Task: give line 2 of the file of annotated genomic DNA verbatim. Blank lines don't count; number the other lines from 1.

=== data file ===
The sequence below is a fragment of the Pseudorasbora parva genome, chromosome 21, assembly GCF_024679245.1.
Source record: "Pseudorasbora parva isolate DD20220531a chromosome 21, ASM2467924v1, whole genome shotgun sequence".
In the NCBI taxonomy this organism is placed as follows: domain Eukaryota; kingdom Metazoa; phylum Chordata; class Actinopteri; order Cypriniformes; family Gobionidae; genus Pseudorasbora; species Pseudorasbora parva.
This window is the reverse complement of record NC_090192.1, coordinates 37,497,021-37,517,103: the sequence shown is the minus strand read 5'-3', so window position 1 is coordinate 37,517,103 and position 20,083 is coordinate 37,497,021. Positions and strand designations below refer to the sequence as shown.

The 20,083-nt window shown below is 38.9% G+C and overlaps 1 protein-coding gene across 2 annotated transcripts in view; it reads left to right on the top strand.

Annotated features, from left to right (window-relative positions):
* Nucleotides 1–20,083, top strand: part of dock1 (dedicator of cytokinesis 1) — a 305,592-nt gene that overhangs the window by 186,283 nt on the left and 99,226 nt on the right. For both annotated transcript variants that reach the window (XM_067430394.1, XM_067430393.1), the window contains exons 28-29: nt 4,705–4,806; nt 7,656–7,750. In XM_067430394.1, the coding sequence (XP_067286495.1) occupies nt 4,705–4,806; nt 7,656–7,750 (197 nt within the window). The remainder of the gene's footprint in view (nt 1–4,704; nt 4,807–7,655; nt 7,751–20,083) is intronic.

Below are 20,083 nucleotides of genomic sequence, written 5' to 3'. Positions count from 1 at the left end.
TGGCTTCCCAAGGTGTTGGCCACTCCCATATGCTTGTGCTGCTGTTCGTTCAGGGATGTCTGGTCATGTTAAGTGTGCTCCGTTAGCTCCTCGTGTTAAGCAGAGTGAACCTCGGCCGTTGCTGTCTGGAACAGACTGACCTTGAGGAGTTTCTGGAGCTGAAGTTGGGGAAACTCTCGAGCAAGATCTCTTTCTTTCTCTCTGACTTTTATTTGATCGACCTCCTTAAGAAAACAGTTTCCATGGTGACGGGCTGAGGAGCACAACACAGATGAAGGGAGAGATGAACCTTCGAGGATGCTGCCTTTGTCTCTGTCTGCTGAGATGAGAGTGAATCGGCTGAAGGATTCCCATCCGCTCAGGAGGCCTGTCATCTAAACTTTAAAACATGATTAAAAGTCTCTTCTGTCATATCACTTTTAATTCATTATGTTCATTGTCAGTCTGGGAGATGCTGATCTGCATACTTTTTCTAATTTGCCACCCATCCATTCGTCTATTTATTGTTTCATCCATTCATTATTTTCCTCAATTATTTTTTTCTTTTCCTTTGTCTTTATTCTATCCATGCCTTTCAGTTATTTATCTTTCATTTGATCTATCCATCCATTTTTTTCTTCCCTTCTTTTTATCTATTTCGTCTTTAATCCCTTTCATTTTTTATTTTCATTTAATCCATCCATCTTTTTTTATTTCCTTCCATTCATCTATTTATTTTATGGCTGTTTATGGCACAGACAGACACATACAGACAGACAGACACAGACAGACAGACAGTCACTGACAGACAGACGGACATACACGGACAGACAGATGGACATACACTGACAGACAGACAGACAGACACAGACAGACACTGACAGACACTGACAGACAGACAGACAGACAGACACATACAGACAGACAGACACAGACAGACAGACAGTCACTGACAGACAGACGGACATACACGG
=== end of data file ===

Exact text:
Source record: "Pseudorasbora parva isolate DD20220531a chromosome 21, ASM2467924v1, whole genome shotgun sequence".